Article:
by Michele S. Byers, executive director, New Jersey Conservation Foundation
If you take out a map and trace your finger between New York and Philadelphia, you’ll find some of the nation’s most densely developed suburbs. But midway between the two cities, you’ll come across an expansive green swath called the Sourlands.
The Sourland Mountains make up a 17-mile ridge extending from the Delaware River near Lambertville to Neshanic in Somerset County, and form Central Jersey’s largest unbroken forest. The ridge is the backbone of the Sourlands, a 90-square-mile region of farms, forests and scattered residential development.
The origin of the name “Sourlands” is a bit of a mystery. One theory is that it’s derived from “sorrel-land,” which describes the reddish-brown soil. Another is that it was named for the Sauerland region in Germany. A third possibility is that early Dutch settlers called it “sauer landt” because the rocky soil is sour, or difficult to farm.
This unique region is the focus of a new documentary, “Sourlands,” by independent filmmaker and Hopewell resident Jared Flesher. The film premiered on June 27, and two more screenings are planned for July in the Princeton area.
Jared is an award-winning journalist who has written extensively about the environment, global climate change, agriculture and renewable energy. He wanted to address all of these big issues in a local context. “I wanted to take those huge stories and just look at one green spot,” he explains.
His home turf turned out to be a perfect spot. Jared took a cue from “Pine Barrens” author John McPhee and told the stories of local residents.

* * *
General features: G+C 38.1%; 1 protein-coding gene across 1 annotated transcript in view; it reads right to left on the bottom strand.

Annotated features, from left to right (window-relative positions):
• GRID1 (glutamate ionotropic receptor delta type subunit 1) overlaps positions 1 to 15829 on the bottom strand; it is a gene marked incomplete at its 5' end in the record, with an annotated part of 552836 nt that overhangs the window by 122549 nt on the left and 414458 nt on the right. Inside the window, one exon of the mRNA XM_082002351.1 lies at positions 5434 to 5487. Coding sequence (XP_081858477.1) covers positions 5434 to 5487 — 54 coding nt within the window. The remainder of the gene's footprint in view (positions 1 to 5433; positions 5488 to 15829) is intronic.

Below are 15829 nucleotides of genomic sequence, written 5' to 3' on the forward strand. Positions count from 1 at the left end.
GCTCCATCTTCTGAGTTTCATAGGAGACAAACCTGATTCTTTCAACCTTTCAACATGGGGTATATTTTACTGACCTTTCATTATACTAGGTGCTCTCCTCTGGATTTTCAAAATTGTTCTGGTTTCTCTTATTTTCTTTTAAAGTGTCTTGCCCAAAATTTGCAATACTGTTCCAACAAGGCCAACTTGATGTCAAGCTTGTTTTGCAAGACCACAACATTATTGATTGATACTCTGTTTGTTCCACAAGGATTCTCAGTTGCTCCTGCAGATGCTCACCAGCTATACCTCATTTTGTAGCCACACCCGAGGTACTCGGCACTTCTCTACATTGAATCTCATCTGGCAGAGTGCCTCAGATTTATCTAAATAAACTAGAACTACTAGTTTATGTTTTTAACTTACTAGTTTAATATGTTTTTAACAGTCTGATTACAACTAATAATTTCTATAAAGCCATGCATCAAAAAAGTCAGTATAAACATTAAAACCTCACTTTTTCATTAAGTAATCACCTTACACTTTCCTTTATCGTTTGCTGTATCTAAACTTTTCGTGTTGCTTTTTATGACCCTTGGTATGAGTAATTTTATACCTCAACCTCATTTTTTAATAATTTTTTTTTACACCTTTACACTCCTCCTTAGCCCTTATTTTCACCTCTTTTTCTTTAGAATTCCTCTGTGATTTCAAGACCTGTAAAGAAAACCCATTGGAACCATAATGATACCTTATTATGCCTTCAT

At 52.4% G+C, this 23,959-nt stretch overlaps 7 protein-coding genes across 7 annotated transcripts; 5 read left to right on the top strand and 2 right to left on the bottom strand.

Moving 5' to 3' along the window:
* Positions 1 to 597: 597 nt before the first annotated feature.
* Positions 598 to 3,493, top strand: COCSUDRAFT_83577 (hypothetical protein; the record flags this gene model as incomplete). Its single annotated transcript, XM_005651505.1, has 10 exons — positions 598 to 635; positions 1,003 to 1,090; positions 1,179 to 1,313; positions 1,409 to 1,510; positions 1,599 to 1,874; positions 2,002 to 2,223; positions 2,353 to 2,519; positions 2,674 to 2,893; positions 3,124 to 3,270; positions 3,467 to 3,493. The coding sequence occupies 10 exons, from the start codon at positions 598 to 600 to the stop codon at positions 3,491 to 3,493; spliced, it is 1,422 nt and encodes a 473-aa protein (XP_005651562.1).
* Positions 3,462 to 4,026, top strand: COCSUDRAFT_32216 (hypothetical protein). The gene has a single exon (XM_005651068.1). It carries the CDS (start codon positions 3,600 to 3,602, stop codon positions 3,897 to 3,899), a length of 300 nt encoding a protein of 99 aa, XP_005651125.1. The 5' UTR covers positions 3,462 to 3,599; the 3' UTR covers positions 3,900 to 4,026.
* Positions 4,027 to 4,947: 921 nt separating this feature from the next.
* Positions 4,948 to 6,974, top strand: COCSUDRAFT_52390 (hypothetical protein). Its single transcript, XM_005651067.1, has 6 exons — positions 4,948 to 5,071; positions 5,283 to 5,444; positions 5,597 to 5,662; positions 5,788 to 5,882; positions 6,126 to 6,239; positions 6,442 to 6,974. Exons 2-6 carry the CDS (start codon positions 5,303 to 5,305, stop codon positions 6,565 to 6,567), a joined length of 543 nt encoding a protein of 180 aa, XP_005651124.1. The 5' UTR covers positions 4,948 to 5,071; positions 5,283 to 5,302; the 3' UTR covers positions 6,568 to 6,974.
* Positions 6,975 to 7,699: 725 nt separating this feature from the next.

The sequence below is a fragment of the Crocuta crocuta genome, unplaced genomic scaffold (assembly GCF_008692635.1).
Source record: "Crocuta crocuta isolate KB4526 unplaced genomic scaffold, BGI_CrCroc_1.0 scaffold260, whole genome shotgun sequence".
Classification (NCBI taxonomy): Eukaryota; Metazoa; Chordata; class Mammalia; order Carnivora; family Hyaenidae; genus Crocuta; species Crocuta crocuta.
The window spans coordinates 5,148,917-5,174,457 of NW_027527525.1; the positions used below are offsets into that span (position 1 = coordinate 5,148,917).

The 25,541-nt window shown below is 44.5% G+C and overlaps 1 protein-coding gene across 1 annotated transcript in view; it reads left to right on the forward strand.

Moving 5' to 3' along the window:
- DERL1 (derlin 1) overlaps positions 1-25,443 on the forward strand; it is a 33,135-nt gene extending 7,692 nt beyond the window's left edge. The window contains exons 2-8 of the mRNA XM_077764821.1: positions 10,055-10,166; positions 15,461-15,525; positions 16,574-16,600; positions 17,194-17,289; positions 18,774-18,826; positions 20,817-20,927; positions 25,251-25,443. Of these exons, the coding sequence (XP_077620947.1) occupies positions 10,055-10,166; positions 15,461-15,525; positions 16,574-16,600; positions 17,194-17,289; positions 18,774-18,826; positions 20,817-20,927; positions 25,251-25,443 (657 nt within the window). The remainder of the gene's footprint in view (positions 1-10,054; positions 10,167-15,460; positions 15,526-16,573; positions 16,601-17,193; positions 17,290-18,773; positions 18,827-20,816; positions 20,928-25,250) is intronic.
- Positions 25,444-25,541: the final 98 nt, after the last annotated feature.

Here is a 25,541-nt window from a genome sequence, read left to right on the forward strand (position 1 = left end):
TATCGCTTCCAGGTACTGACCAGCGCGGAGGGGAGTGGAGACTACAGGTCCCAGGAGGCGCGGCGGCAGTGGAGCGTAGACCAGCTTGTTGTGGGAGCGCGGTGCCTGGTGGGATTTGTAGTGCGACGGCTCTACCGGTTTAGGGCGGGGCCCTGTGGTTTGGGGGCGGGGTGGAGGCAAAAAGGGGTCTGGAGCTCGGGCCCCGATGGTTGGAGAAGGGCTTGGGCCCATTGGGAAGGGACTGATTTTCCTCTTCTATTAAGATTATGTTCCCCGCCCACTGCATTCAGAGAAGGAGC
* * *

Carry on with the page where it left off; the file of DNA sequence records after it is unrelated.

“The Sourlands has its ecological problems, but there’s a lot of sustainability here,” says Jared. “I didn’t have to go far to find good stories and inspiring people to put in the film.”
“Sourlands” was filmed over the course of one year. Three chapters frame the story: Farmers, Forest and Energy. The first tells of local farmers struggling to make a living in poor soil with increasingly extreme weather.
Jared describes the Sourlands as a “hardscrabble place” whose character was shaped by rural poverty. “For a long time, it’s where you went if you didn’t have a lot of money,” he noted. Farmers with money bought land in the more fertile Hopewell and Amwell Valleys.
The film’s second chapter is about preserving biodiversity in a forest besieged by hungry deer and invasive plants. During his filming, Jared was amazed to discover that he could actually see and hear more neotropical songbirds in areas of the forest where native plants like spicebush were plentiful and deer browse was minimal.
The third chapter, Energy, highlights three local residents who are living more sustainably by promoting renewable energy. The Sourlands has become known as “Solar Alley” for the number of rooftop solar panels.
For more information about “Sourlands,” including the dates and locations of upcoming screenings, go to www.sourlands.com. And if you want to visit the Sourlands and hike the beautiful forest, visit the Sourland Mountain Preserve webpage at www.somersetcountyparks.org/parksfacilities/sourland/sourlandmtpreserve.html.
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